With Giving Tuesday behind us, fundraisers are now focused on wrapping up 2019 strong. If you want to get the most out of your year-end campaign, follow these simple steps.
Many associations rallied to raise funds on Giving Tuesday, but a bigger season for giving is underway. Donors are more likely to contribute big as the end of the year approaches, said experts during two recent Network for Good webinars.
“Giving Tuesday is the start, but December is the moneymaker,” said Rachel Muir, a fundraising expert and founder of Girlstart.
Brady Josephson, managing director at NextAfter, agreed. “There is a very clear pattern in the data; we call it the year-end revenue curve,” said Josephson, who spoke during “How Fundraising Can Cut Through the Clutter at Year-End” [registration]. “The vast majority—about 85 percent—of calendar year-end revenue comes in in December.”
Muir and Josephson said following a few simple tips when communicating with potential donors can significantly boost the amount you raise in year-end giving campaigns.
Send More Emails
During “Giving Tuesday is Over, Now What?” [registration], Muir said it’s not too late to make changes that improve year-end fundraising. “I am going to share with you what you can do to make the end of your year epic,” she said. “These are things you can do right now.”
One of those things is to send more emails to potential donors. Josephson, whose organization researches effective online fundraising strategies, said the average donor received at least seven emails, and more than 40 percent of nonprofits send 10 year-end emails. “If you send just two or three, it’s going to be really hard [to have an impact],” Josephson said. “You’re probably going to get drowned out.”
Muir agreed, saying that donors don’t open all your emails, so it’s important to send more. “If to date, you typically send three email appeals at the end of year, try sending five,” she said. “Don’t go from three to 30.”
She also contends you can’t send too many emails, if they are done right. “The donor experience is all that matters,” Muir said. “The bottom line is, if you are delivering impeccable donor experiences, your donors are ready to hear from you.”
Send Smarter Emails
So, what creates an impeccable experience? Muir and Jacobson say stewardship plays a key role.
“Stewardship is thanking your donors and acknowledging your donors,” Muir said. “It is what determines if they are going to continue to give to you.”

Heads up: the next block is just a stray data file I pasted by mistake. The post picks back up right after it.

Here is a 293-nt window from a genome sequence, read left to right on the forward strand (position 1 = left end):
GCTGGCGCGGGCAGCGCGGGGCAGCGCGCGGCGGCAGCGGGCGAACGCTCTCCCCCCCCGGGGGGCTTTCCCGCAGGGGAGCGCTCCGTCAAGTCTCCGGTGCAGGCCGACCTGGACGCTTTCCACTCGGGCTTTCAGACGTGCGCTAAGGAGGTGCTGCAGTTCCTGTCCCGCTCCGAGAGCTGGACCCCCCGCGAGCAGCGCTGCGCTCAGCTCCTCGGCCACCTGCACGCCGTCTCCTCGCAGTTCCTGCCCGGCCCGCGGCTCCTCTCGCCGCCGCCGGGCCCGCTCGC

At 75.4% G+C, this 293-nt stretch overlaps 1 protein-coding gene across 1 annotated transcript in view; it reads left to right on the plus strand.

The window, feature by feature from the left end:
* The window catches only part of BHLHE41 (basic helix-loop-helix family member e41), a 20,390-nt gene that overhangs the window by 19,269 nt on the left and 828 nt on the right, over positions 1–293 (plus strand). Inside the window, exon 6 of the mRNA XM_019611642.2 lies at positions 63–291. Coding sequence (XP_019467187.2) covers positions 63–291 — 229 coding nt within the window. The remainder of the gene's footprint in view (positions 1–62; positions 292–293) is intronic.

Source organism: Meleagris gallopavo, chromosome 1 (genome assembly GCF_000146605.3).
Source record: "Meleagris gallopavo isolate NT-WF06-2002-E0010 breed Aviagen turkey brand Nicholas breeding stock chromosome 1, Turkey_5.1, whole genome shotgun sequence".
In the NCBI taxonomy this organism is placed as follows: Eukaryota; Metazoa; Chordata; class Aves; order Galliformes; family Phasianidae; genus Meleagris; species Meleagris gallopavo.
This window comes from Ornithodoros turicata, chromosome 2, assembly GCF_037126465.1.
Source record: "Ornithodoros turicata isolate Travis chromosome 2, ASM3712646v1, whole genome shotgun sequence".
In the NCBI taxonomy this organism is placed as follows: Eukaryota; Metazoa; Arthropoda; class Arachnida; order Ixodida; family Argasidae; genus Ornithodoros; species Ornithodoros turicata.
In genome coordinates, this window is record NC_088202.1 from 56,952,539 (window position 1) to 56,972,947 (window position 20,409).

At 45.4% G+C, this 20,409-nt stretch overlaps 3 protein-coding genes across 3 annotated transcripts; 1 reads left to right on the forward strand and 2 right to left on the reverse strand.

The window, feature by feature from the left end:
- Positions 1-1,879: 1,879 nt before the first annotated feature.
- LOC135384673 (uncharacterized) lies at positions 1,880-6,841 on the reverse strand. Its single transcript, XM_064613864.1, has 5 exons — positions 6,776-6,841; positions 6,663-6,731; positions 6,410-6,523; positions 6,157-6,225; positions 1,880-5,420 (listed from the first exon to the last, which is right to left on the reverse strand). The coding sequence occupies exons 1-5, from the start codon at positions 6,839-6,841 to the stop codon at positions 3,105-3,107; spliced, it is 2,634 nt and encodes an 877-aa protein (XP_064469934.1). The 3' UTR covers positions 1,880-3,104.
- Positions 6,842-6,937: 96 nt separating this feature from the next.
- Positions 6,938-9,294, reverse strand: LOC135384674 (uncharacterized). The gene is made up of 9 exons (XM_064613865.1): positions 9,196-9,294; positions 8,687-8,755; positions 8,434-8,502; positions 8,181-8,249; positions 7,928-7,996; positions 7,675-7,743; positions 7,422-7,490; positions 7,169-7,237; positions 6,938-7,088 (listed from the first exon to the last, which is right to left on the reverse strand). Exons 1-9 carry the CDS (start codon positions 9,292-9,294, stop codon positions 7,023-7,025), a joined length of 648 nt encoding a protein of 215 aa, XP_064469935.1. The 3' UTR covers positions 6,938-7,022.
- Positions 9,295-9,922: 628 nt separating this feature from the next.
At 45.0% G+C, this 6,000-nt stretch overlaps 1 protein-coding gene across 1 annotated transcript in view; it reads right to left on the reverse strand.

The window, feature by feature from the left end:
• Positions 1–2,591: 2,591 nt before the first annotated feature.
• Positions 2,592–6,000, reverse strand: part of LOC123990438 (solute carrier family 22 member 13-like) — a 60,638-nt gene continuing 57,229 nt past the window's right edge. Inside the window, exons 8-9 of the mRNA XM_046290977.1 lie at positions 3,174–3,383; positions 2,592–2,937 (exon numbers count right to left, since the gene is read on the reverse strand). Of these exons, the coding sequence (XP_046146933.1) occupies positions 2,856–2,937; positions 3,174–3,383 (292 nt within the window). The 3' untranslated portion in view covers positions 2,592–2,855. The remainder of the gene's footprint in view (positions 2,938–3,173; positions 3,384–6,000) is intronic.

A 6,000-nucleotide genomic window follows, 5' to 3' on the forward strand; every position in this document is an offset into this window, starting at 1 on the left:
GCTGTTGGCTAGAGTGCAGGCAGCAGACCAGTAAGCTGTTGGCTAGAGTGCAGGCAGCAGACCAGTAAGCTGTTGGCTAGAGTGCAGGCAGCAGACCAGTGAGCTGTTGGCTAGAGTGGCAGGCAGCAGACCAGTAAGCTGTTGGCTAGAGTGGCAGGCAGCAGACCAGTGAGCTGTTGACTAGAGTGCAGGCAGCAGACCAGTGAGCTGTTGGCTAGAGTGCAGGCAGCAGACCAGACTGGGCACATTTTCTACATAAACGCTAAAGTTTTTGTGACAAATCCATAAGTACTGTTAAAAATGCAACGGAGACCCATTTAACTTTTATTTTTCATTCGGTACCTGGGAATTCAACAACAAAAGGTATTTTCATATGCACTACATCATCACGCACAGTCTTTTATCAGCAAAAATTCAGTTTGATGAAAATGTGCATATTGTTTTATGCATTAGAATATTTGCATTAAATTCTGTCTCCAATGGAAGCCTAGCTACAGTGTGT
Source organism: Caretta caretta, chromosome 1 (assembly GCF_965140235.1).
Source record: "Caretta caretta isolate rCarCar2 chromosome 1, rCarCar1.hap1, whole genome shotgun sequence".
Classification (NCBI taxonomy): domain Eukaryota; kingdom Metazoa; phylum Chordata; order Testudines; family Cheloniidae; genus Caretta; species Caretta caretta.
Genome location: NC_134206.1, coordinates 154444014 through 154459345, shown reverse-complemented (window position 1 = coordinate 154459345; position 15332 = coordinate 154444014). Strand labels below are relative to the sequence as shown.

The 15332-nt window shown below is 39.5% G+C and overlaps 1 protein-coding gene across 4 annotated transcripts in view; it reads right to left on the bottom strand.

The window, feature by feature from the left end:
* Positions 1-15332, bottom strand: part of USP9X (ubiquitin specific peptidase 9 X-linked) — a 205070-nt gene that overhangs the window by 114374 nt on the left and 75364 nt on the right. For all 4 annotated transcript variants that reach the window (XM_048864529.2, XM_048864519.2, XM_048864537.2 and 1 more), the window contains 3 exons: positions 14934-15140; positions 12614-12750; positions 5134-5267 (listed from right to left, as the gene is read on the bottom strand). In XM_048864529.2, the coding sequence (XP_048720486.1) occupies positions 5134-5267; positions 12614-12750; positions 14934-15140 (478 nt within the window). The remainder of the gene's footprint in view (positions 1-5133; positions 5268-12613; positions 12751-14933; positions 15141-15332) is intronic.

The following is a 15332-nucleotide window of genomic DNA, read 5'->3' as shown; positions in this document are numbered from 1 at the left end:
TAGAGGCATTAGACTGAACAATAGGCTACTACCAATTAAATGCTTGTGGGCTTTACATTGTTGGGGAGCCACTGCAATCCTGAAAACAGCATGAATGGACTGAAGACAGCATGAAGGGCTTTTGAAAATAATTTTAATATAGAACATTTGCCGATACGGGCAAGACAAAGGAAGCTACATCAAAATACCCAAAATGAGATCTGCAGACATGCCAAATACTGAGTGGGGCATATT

Stewardship includes showing donors how their money made a difference. Josephson recommends sending a “testimonial pass along” email. “It’s really a way to report back on the impact [you’re having] using someone else’s words,” he said. “It could be a donor; it could be a beneficiary. It’s someone else’s voice saying, ‘This organization is doing such great work. I’m so glad that I could play a role in this, and you should too.’”
Email messages should also be authentic. “I want you to be genuine, to be thoughtful, to give credit for what their gifts are accomplishing,” Muir said. “What motivates donors is knowing their gift will make a difference. You don’t need the credit. They need the credit. You need the money.”
In addition, Muir recommends email segmentation to help achieve personalization. “Segmenting is when you communicate with people based on an action they’ve taken,” she said. “Here’s an example of not segmenting: ‘If you’ve already donated, thank you for your kindness. If not ….’ All this says is, ‘I don’t know who you are or what action you’ve taken, but I want you to give.’”
If a person gives, they should not be asked to donate to that same campaign again. “They should only be receiving stewardship emails that thank them for their gift or explain how their gift is being used,” Muir said.
Optimize Subject Lines and Landing Pages
Finally, the two recommend improving email subject lines and donation landing pages. Muir said subject lines should “pique their curiosity and create a sense of urgency. I love using SubjectLine.com, which is completely free, to test my lines.”
Landing pages—the web page people arrive on to donate money— should include trust badges to indicate the site is secure for financial transactions, as well as the most popular donation amount.
“They just highlighted $50 with a star and said, ‘It’s the most popular donation,’” Josephson said of a nonprofit that used this technique on its donation page. “By adding that one little treatment …, they saw almost an 8 percent increase in conversions, a nearly 15 percent increase in average gift, and a 23.8 percent increase in revenue.”
What are you doing to boost your donations as the end of 2019 approaches? Share your plans in the comments.